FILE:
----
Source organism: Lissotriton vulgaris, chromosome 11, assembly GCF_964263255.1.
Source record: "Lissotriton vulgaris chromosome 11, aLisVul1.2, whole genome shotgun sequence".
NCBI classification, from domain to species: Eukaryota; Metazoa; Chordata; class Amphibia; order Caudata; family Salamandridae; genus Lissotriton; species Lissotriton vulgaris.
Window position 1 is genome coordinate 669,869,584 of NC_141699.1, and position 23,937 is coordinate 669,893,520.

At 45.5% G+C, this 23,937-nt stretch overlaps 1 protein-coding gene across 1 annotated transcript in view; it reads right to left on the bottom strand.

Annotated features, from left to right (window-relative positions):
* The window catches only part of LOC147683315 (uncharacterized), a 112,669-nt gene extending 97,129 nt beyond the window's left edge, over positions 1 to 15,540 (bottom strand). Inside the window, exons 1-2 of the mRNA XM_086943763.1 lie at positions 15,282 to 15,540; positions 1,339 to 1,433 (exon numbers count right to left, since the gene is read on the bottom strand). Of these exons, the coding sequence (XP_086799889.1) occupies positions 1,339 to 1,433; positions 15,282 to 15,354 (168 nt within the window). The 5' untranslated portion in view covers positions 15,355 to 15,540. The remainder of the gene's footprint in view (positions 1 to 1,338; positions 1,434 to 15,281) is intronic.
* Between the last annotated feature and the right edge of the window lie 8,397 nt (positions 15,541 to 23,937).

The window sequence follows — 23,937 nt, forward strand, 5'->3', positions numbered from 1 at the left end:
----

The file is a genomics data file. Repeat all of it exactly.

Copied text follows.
Source organism: Lissotriton vulgaris, chromosome 11, assembly GCF_964263255.1.
Source record: "Lissotriton vulgaris chromosome 11, aLisVul1.2, whole genome shotgun sequence".
NCBI classification, from domain to species: Eukaryota; Metazoa; Chordata; class Amphibia; order Caudata; family Salamandridae; genus Lissotriton; species Lissotriton vulgaris.
Window position 1 is genome coordinate 669,869,584 of NC_141699.1, and position 23,937 is coordinate 669,893,520.

At 45.5% G+C, this 23,937-nt stretch overlaps 1 protein-coding gene across 1 annotated transcript in view; it reads right to left on the bottom strand.

Annotated features, from left to right (window-relative positions):
* The window catches only part of LOC147683315 (uncharacterized), a 112,669-nt gene extending 97,129 nt beyond the window's left edge, over positions 1 to 15,540 (bottom strand). Inside the window, exons 1-2 of the mRNA XM_086943763.1 lie at positions 15,282 to 15,540; positions 1,339 to 1,433 (exon numbers count right to left, since the gene is read on the bottom strand). Of these exons, the coding sequence (XP_086799889.1) occupies positions 1,339 to 1,433; positions 15,282 to 15,354 (168 nt within the window). The 5' untranslated portion in view covers positions 15,355 to 15,540. The remainder of the gene's footprint in view (positions 1 to 1,338; positions 1,434 to 15,281) is intronic.
* Between the last annotated feature and the right edge of the window lie 8,397 nt (positions 15,541 to 23,937).

The window sequence follows — 23,937 nt, forward strand, 5'->3', positions numbered from 1 at the left end: